To me, writing is breathing. I have to write.
As a young girl, I remember reading Robert Louis Stevenson’s Garden of Verses in Aunt Jeanette’s TV room. I’d slip into a chair with the book in my lap, and into another world. A world where I felt safe to be who I was. A world I liked.
I love telling stories
A few years later, I won a writing contest in 5th grade. That day I recited my winning entry on the radio in downtown Chicago I found something out about myself. I had a passion for telling stories. Writing what was on my heart.
Artists put color on canvas, mindful of each stroke. Creating the right tone with each piece. My canvas is the computer screen. I tap into words milling around my head, who wait to be seen, to be heard.
And in time I open the door of my mind, coaxing them to come out. Don’t trip over each other, take your time. There’s room for everyone.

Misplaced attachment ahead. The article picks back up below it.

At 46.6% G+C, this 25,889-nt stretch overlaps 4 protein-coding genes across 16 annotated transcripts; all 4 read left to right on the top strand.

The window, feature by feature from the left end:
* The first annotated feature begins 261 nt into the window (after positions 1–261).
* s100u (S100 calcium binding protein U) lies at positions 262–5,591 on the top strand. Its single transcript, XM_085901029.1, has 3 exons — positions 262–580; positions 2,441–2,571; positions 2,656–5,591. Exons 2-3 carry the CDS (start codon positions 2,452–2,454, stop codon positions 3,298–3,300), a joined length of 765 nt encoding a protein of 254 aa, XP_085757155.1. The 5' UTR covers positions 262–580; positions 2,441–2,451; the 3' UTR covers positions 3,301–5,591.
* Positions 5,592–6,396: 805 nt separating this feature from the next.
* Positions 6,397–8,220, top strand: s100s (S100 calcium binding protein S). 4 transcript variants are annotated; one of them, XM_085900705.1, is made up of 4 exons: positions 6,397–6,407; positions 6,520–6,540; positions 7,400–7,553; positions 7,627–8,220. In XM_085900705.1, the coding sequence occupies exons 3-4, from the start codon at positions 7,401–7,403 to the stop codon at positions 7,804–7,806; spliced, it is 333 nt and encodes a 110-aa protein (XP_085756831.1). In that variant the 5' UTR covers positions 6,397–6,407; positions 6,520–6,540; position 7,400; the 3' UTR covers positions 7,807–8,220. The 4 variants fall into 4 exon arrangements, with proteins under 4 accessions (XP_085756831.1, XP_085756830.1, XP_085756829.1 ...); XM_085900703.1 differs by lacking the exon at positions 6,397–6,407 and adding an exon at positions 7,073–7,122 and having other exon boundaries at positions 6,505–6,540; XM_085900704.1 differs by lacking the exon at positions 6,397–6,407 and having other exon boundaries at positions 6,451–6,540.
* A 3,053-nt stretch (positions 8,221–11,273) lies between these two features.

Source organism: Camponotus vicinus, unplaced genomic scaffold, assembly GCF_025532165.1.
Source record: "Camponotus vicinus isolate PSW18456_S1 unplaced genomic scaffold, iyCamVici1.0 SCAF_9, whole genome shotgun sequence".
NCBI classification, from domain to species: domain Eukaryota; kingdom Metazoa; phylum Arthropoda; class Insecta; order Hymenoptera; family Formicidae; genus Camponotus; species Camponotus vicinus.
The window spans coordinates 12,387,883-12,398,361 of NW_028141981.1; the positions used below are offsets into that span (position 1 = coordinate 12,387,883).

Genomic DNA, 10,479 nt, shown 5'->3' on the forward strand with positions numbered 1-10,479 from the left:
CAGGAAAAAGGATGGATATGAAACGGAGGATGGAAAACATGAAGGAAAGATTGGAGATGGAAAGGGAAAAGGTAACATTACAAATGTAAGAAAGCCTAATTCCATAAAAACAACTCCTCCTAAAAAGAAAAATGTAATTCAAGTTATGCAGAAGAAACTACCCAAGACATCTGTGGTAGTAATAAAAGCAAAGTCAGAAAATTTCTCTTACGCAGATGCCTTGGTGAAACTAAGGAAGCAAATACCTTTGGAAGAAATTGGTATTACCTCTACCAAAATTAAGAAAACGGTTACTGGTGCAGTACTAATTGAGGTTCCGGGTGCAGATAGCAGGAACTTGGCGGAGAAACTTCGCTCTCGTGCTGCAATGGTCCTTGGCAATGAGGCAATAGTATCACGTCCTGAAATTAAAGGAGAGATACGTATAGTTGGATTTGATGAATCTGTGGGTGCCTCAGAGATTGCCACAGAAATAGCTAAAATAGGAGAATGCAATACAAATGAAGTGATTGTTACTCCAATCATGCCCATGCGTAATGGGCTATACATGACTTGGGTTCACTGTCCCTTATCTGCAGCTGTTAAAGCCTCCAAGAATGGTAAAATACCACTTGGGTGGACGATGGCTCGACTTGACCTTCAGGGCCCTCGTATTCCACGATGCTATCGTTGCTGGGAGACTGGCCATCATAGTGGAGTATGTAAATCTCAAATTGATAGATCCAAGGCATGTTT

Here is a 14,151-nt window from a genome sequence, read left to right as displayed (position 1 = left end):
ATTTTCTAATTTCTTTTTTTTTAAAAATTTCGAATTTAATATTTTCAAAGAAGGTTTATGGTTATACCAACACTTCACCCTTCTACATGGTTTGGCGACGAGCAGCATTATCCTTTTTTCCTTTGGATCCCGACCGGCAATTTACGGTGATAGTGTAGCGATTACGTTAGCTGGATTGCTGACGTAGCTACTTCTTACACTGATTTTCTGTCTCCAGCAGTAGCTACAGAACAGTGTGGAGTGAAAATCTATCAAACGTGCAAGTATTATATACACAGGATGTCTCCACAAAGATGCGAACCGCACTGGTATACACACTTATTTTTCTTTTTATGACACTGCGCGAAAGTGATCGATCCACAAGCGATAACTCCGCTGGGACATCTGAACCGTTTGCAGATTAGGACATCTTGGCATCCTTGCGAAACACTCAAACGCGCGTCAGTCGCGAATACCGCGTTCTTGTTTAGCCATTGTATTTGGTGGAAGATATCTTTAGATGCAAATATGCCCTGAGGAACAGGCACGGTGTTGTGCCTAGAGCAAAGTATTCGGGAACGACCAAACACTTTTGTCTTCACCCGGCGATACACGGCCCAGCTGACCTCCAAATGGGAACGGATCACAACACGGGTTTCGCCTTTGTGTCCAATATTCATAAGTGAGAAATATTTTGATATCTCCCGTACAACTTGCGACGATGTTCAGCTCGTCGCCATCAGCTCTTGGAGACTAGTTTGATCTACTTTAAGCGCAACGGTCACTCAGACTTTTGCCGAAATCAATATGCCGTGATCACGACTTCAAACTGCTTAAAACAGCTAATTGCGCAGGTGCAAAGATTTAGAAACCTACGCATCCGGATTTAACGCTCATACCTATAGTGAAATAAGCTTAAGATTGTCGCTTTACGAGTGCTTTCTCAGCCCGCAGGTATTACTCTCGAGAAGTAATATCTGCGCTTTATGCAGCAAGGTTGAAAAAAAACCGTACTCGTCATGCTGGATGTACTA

I write poetry
Some of the pieces I write are poems where words dance out onto the paper at just the right time. They don’t force their way out, wanting to be seen. They know it will happen if they are just patient.
With words I can be in charge.
I love words—they are the only thing I can manipulate without protest.
Whether it’s writing in a classroom setting, scribbling in a spiral notebook, or pecking away at willing keys, I have always loved writing.
Even letters scrawled to friends and family overseas were opportunities to express myself. Opportunities to touch others.
I write to tell my story
We’re all different. And though we go through similar experiences in life, our perceptions vary as much as our fingerprints.
So I take the events in my life and shine a flashlight on them. And when they’re clear to me, I coax the words to come out and tell their story. To create a picture so vivid you can’t help but be drawn in.
Why do I write? Because it’s what I was made to do. And I take it seriously.
Each and every word.
This post was in response to Jeff Goins post http://goinswriter.com/why-i-write/